No trade-off between rights and health, new study reveals
New research shows UK citizens place equal value on the law to protect health as to protect rights and freedoms even during the pandemic, the legal professions of England and Wales said as they published the results of a rights health-check for Justice Week 2021.
“People don’t expect the rule of law to take a backseat in a time of national emergency,” the leaders of the three branches of the legal profession* said.
“As measures to control the pandemic affect so many aspects of our lives, it’s heartening to know that there is no evidence people think the law should protect health at the expense of rights and freedoms.
“We don’t know when or how we will emerge from the eye of the COVID-19 storm, but as we do it is vital the many layers limiting rights and freedoms that have been put in place are peeled back.”
The research revealed important findings about the state of democracy in the UK. While three quarters of respondents said living in a democracy is important,** fewer than half agreed our democracy is working well, less than one in five said democracy is getting better and a worrying 41% said it is getting harder to enforce rights. A similarly low number (just over one in six) agreed that people in Britain are more free.
Backing this up, four out of five people said it is important that government obeys the law, rising to almost nine in 10 of the over 55s. In line with this, three quarters of respondents (75%) said it is important or very important that politicians understand how the law works, although just 46% agreed that politicians generally understand how the law works’ (up from 39% in 2020).
In terms of understanding how the law works, although three out of five people said this is important, only one in five (22%) said schools teach this, and 30% said the media explains how the law and courts work.
More than two thirds of people said that after the pandemic it is important people have the same ability to uphold their rights and access legal advice as they did before.**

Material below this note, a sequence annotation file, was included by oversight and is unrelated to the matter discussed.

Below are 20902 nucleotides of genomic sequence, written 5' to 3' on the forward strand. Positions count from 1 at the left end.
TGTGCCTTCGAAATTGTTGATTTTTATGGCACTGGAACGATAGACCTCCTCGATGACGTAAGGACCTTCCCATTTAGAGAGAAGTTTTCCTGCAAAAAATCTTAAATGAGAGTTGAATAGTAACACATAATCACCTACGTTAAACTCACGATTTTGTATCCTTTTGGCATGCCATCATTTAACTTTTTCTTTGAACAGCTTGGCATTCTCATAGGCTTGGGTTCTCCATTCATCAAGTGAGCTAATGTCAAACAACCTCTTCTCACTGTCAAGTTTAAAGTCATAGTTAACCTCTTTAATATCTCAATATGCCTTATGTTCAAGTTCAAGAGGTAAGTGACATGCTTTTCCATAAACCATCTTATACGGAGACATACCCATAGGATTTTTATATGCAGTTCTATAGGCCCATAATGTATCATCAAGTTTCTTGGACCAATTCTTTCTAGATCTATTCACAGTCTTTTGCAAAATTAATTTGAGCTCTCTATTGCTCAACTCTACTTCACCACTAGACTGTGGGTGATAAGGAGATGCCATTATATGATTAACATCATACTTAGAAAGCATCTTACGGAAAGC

However, the pandemic has hamstrung a justice system that was already suffering from years of underfunding. Courts and tribunals capacity was further reduced because of the need for social distancing and 56,000 cases are now in a queue for the Crown Court which stretches into 2023. Over 70% of the public said they were concerned about this backlog in the criminal courts.
The legal leaders added: “Justice Week aims to help people understand how the law works so they can be more actively engaged with the justice system and democratic processes.
“Some of the concerning findings from this poll may stem in part from restrictions on our freedoms to control the pandemic and the fact that during lockdown some of the most vulnerable citizens – those at risk of domestic violence, people living in care homes – have struggled to access justice when they have most needed it.
As we emerge from lockdown, government would do well to look to restore confidence in democracy and bolster the beleaguered justice system so people can access legal advice to protect and uphold their rights in times of need.”
Notes to editors